Replication infidelity via a mismatch with Watson-Crick geometry

Proc Natl Acad Sci U S A. 2011 Feb 1;108(5):1862-7. doi: 10.1073/pnas.1012825108. Epub 2011 Jan 13.


In describing the DNA double helix, Watson and Crick suggested that "spontaneous mutation may be due to a base occasionally occurring in one of its less likely tautomeric forms." Indeed, among many mispairing possibilities, either tautomerization or ionization of bases might allow a DNA polymerase to insert a mismatch with correct Watson-Crick geometry. However, despite substantial progress in understanding the structural basis of error prevention during polymerization, no DNA polymerase has yet been shown to form a natural base-base mismatch with Watson-Crick-like geometry. Here we provide such evidence, in the form of a crystal structure of a human DNA polymerase λ variant poised to misinsert dGTP opposite a template T. All atoms needed for catalysis are present at the active site and in positions that overlay with those for a correct base pair. The mismatch has Watson-Crick geometry consistent with a tautomeric or ionized base pair, with the pH dependence of misinsertion consistent with the latter. The results support the original idea that a base substitution can originate from a mismatch having Watson-Crick geometry, and they suggest a common catalytic mechanism for inserting a correct and an incorrect nucleotide. A second structure indicates that after misinsertion, the now primer-terminal G • T mismatch is also poised for catalysis but in the wobble conformation seen in other studies, indicating the dynamic nature of the pathway required to create a mismatch in fully duplex DNA.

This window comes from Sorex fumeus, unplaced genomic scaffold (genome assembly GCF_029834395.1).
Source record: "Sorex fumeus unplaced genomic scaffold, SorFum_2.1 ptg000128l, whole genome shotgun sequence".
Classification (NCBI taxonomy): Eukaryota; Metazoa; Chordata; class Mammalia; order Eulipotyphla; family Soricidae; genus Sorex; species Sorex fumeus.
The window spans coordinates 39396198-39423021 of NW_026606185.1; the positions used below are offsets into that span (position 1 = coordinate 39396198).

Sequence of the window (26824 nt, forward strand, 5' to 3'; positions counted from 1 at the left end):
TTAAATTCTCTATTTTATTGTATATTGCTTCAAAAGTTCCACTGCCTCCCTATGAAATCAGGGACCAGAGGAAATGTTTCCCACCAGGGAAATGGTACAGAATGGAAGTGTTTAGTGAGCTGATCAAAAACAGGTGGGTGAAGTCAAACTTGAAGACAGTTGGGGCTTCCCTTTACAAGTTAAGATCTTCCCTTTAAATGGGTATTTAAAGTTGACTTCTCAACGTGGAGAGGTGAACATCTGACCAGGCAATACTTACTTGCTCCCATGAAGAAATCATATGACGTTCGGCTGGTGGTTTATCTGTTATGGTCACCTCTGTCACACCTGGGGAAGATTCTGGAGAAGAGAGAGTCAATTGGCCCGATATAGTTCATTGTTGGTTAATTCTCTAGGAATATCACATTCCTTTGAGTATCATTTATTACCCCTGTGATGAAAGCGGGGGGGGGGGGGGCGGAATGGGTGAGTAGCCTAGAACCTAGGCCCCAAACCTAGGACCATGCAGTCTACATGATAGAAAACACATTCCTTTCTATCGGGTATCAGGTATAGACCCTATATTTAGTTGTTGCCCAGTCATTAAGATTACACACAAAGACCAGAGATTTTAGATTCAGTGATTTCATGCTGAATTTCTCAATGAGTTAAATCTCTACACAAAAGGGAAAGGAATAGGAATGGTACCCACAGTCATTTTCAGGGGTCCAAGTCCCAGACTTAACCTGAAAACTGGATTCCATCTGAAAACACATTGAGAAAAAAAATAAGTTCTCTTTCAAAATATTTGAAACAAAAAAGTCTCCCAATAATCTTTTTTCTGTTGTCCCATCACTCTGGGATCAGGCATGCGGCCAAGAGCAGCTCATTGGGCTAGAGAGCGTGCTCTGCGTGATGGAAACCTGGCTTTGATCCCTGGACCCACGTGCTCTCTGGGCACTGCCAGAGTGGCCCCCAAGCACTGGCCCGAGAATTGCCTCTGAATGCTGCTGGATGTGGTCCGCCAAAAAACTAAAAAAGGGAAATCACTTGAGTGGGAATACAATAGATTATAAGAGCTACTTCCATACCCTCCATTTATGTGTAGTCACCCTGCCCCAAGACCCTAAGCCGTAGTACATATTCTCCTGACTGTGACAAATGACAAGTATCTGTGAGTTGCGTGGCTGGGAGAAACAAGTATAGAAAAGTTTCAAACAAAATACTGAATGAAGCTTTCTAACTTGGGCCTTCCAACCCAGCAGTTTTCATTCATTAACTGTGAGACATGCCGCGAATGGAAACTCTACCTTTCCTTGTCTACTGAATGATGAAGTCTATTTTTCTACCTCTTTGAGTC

Publication types

  • Research Support, N.I.H., Extramural
  • Research Support, U.S. Gov't, Non-P.H.S.

MeSH terms

  • Base Pair Mismatch*
  • Crystallography, X-Ray
  • DNA / chemistry*
  • Hydrogen-Ion Concentration
  • Models, Molecular
  • Nucleic Acid Conformation


  • DNA

Associated data

  • PDB/3PML
  • PDB/3PMN
  • PDB/3PNC